By way of background, the Labor-Management Reporting and Disclosure Act of 1959 (“LMRDA” or “the Act”) has long contained provisions requiring persons engaged in persuading employees concerning the exercise of their rights to organize and engage in collective bargaining pursuant to an agreement or arrangement with the employees’ employer to report the details of those agreements and arrangements. These provisions are known as the Persuader Rule.

Traditionally, a person engaged in reportable persuader activity only if he or she had direct contact with employees. The work of labor consultants, including law firms, who had no direct contact with employees, but assisted employers in advising them on how to run their union avoidance campaigns, was considered exempt from reporting under the “advice exemption” found in Section 203(c) of the LMRDA. Continue Reading

OFCCP Issues New Sex Discrimination Rule

We have made progress as a country in opening career opportunities for women that were, for decades, the province of men. Yet, there is more work that lies ahead to eradicate sex discrimination. This is why it is important that we bring these old guidelines from the ‘Mad Men’ era to the modern era, and align them with the realities of today’s workplaces and legal landscape.

Patricia A. Shiu, OFCCP Director

CheckboxOn June 14, 2016, the United States Department of Labor’s Office of Federal Contract Compliance Programs (OFCCP) published its final rule establishing requirements that federal contractors and subcontractors must meet under Executive Order 11246 to ensure nondiscrimination in employment on the basis of sex. Up until this week, the OFCCP’s sex discrimination guidelines had gone unchanged since the 1970s.

The new rule specifically addresses sex-based employment issues present in today’s workplace, including compensation discrimination, sexual harassment, failure to provide workplace accommodations for pregnancy and related conditions, discrimination on the basis of gender identity and transgender status, family caregiving discrimination, and discrimination based on gender norm stereotypes.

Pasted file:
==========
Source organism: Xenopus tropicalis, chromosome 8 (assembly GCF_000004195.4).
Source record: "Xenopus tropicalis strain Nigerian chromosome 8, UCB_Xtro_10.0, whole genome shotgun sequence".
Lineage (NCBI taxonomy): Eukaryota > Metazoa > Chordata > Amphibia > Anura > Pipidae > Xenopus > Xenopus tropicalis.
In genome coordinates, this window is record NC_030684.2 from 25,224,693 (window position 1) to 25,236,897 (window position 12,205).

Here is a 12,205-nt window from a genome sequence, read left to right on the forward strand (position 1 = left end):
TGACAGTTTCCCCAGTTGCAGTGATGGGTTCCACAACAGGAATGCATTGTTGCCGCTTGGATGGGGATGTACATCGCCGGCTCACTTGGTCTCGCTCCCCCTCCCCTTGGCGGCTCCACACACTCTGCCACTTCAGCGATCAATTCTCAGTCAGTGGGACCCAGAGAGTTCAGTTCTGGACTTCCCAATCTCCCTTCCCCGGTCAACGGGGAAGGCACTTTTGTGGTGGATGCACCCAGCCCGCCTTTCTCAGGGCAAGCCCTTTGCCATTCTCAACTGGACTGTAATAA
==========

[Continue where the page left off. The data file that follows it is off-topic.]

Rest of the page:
The requirements under the rule are largely in line with Title VII and the Equal Employment Opportunity Commission’s interpretation of Title VII, and therefore requirements for federal contractors and subcontractors are largely unchanged by this rule. The rule is organized into eight sections and concludes with an appendix, which contains nonbinding “best practices” to prevent sex discrimination. These are some highlights of the rule. Continue Reading

NLRB “Quickie Election Rule” Upheld by Fifth Circuit

On June 11, 2016, the United States Court of Appeals for the Fifth Circuit upheld the National Labor Relations Board’s (the “NLRB’s” or the “Board’s”) regulations enacted last year, radically altering the traditional rules governing union elections.

As we have discussed previously, the new regulations, which took effect on April 14, 2015, and are referred to collectively as the “quickie election rule,” dramatically shorten the potential election timeline – and, consequently, shorten the period of time an employer has to respond to and defend against an election petition. Specifically, the new rule permits electronic filing of election petitions; requires employers to file a statement of position outlining all pre-election hearing issues within seven days after the petition is filed or else risk waiving such issues; mandates that pre-election hearings commence within eight days of the filing of an election petition; requires employers to provide the union with voter information (including modern forms of contact information like personal email addresses) within two days of any direction of election; defers resolution of many voter eligibility issues until postelection; and denies parties the opportunity to file a post-hearing brief as an automatic right. Continue Reading